In efforts to distract myself from the discerning events of last night, I want to write about something I love. Something that has aroused my curiosity and led to a bit of research and analysis--
Yes, that something is chocolate-- dark chocolate to be precise.
that's what "normal" people do. I believe chocolate cravings are partly psychological. One study found women crave chocolate because they have turned it into a nutritional taboo. It tastes wonderful, but it's sinful because it's loaded with fat and calories. Women crave chocolate when they are feeling low or before their periods because they have told themselves it is something they cannot have; therefore, they feel better because they've treated themselves with something that is sinful. However many researchers argue that women crave chocolate prior to menstruation because it contains high levels of magnesium and women experience magnesium deficiency prior to menstruation. But it should be noted that many other non-craved foods also contain high levels of magnesium. So is the comfort found in chocolate physiological or psychological? Well, I certainly don't care. This past week I've had a dose of the bitter-sweet remedy every single day, and I've enjoyed each bite.
Does my indulgence in chocolate mean I am one step closer towards intuitive eating? Yesterday I had my evaluation and first night of the IOP at COPE. My nerves got the best of me when I stepped in the elevator and pressed the wrong floor button. I felt like I was in there forever. At floor 3, I worried the nutritionist would increase my meal plan. A stop at the 5th floor reminded me I would have to have my weight checked. When the door opened at the 6th floor, I had flashbacks to my worst memories at Princeton. 'What are they going to do to me? Why am I doing this? How long will I be stuck here and why is this elevator ride taking so long? I want to go home!' I thought as the 7th floor passed by. After what seemed like eternity, I finally arrived on the 8th floor, the Center for Overcoming Problem Eating floor. My voice cracked when I checked in with the lady at the front desk. I tried to speak softly and discretely to preserve my identity. I suppose I was embarrassed. I hate feeling like a target-- like "the girl with the eating disorder". Little did I know I'd leave the program 5 hours later dissatisfied, disappointed and confused.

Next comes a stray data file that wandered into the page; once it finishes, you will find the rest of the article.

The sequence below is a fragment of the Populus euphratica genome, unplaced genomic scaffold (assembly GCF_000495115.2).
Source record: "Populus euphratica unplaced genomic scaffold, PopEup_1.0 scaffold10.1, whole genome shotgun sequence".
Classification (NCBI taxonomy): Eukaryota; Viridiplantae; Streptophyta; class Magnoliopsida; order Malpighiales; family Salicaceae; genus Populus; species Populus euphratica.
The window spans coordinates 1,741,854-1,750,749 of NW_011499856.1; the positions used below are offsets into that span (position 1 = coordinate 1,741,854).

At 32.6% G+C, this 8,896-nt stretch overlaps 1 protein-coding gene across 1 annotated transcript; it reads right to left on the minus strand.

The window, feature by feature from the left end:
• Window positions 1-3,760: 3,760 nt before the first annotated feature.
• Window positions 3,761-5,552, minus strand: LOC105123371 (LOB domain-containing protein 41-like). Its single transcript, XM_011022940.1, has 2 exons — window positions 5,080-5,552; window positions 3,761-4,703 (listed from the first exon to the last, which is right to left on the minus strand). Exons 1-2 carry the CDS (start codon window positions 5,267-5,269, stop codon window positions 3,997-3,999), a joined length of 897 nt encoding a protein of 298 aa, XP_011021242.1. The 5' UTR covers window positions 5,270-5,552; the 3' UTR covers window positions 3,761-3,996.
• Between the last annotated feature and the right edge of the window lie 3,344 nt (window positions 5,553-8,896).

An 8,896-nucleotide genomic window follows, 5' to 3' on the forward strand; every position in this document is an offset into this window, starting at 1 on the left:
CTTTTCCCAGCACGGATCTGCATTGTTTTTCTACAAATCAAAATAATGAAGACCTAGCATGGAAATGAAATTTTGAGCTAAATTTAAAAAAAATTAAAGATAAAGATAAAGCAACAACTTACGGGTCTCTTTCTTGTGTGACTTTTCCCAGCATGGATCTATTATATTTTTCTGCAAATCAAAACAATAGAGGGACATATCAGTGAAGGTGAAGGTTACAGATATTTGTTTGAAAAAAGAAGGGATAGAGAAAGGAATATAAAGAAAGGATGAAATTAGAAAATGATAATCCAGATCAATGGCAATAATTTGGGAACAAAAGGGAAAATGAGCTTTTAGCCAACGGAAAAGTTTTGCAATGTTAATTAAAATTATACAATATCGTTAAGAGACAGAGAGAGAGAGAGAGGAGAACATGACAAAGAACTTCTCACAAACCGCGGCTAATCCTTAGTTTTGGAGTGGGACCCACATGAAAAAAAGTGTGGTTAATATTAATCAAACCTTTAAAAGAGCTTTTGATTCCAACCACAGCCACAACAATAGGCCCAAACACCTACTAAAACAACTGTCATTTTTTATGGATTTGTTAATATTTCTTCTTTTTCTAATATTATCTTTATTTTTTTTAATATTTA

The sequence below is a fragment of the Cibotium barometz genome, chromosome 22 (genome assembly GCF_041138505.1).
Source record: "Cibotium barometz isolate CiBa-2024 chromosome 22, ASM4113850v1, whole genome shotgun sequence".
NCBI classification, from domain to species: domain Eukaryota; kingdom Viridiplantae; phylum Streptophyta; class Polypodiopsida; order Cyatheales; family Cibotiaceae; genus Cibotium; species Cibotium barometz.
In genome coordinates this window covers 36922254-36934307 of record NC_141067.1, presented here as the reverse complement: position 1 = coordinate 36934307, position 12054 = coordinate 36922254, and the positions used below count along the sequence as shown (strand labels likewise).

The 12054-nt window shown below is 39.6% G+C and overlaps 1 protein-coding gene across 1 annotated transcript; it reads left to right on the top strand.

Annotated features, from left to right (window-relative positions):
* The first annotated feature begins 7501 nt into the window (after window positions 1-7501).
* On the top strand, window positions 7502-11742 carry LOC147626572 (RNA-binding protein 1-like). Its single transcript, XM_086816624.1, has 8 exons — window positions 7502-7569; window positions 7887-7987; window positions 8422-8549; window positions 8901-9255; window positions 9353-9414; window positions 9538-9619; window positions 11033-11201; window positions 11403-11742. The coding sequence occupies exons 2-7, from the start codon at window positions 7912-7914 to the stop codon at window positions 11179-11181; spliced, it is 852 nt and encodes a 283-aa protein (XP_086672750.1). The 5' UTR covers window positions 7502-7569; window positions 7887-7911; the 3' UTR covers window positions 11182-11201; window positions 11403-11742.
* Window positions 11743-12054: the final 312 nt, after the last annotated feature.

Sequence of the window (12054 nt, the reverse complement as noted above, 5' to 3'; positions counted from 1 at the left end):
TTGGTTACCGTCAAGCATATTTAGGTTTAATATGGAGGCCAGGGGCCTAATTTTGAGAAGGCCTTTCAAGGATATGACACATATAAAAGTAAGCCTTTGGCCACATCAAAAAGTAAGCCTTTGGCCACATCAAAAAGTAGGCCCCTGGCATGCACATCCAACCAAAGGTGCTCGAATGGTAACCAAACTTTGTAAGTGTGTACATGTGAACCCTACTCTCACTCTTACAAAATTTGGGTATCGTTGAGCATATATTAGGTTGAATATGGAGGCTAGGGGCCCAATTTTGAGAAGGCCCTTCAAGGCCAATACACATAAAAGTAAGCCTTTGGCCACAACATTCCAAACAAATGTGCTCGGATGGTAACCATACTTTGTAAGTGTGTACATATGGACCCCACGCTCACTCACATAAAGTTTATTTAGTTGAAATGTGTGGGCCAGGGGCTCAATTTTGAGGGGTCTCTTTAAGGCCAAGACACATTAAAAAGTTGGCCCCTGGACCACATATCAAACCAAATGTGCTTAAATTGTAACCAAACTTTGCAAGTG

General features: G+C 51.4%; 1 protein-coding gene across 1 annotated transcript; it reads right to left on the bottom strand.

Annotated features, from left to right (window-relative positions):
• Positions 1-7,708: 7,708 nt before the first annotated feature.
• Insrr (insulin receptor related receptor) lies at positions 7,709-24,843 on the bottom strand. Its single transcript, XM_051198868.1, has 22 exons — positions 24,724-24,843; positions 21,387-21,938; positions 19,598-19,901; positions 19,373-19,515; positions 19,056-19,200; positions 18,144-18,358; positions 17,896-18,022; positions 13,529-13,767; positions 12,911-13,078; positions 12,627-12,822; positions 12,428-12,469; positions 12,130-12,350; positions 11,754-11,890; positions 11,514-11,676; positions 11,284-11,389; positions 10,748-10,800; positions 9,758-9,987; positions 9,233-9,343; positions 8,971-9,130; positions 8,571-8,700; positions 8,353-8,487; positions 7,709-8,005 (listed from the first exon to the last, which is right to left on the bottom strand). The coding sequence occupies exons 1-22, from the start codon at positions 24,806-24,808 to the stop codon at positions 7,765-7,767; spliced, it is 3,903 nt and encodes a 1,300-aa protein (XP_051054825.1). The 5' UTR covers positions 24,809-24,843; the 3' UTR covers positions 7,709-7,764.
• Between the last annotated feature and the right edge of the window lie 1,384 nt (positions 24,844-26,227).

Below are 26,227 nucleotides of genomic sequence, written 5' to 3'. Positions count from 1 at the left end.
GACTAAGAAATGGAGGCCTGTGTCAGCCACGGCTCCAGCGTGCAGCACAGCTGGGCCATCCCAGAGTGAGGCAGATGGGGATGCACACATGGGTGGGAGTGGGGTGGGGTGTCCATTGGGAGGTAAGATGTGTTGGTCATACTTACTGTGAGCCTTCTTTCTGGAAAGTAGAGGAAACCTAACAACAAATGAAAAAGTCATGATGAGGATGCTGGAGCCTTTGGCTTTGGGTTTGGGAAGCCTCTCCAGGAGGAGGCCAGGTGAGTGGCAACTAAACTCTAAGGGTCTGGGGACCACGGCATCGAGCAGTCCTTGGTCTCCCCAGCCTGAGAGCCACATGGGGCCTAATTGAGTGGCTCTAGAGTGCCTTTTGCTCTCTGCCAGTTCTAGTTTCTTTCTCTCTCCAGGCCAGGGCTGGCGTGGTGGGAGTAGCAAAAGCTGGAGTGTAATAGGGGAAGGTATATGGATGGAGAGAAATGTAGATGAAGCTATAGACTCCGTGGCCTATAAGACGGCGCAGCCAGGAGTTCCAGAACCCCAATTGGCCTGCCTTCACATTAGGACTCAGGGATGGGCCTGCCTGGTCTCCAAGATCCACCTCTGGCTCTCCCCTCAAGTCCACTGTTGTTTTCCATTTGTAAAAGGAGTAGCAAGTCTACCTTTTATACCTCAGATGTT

To be brief, I was first disappointed when I found out I would be with 9 other high schoolers. I was really hoping to find and establish a community with other students who face similar stresses, have comparable struggles and can offer insight and support. I wanted to find someone who I could confide my concerns about apartment living and roommates. Instead, I helped a 15 year old overcome her despair after her best friend kicked her out of their lunch table. Don't get me wrong, I live for helping others, but I need help as well. The food exchange system was reintroduced to me for the third time and to the others for the first, talk about a torturous hour of hearing what's been preached and ingrained in your brain. Dinner was from 6-7pm. The first 20 minutes weren't terrible since I was able to enjoy a Mexican Salad I had prepared at home. But the next 40 minutes of sitting around were frustrating. I kept thinking of all the schoolwork I could have been doing and the daily life updates told by my roommates. Afterwards I met with my assigned counselor-- aka a social worker (I'm not knocking on social workers, I respect and admire their work). She started with, "Do you have any issues with body image?" I think to myself, 'Are you freaking kidding me?! I have an eating disorder, what do you think?!' but composed myself and managed to say, "Yes, but I know that when I look in the mirror and see a distorted image, there is some underlying issue bothering me. My eating disorder is a way to block out feelings and emotions and I've worked diligently the past semester exploring my past, altering thought patterns and retraining my brain to not engage in certain behaviors." Her face turned blank, she shuffled her papers and said, "Wow. That's...really... that's really good". 'Ha, I know. What now?' I thought. The final group of the evening was supposed to be led by another social worker (who is actually a graduate student at Pitt's School of Social Work). CBT, or cognitive behavioral therapy is commonly used to help treat eating disorders. After I participated in led the group, the girls decided it would be more beneficial to play Apples to Apples. I know I am bias and left the program with doubt and anger, but I really want time towards recovery to be efficient and effective. I believe this program can be helpful for younger individuals who are at the peak of or have recently engaged in eating disorder behaviors. For most of them, they had never been in or exposed to food exchanges nor ED treatment. Furthermore what really bothered me was the fact that the nutritionist didn't seem to concerned with my weight, exercise habits or meal plan-- though I've lost considerable weight since I've been back at school. I honestly think I can maintain a healthier lifestyle if I wrote in and kept up with my food log as well as forming some sort of community for support. I have a phone session with my therapist from home tomorrow and I hope to discuss other possible treatment options, but in the mean time I can't critique and conclude an analysis of COPE based on one experience. I need to put a little trust and faith in the program and hope I will gain as much as I put into it.
And rather than over-analyze and critique certain foods and the psychological or physiological reasons why we eat them, I want to work on trusting my intuition and taste buds. If I want it, I can have it, eat it and enjoy it. I deserve it. WE deserve it. Because we're rock stars.
"I never met a chocolate I didn't like"-- Star Trek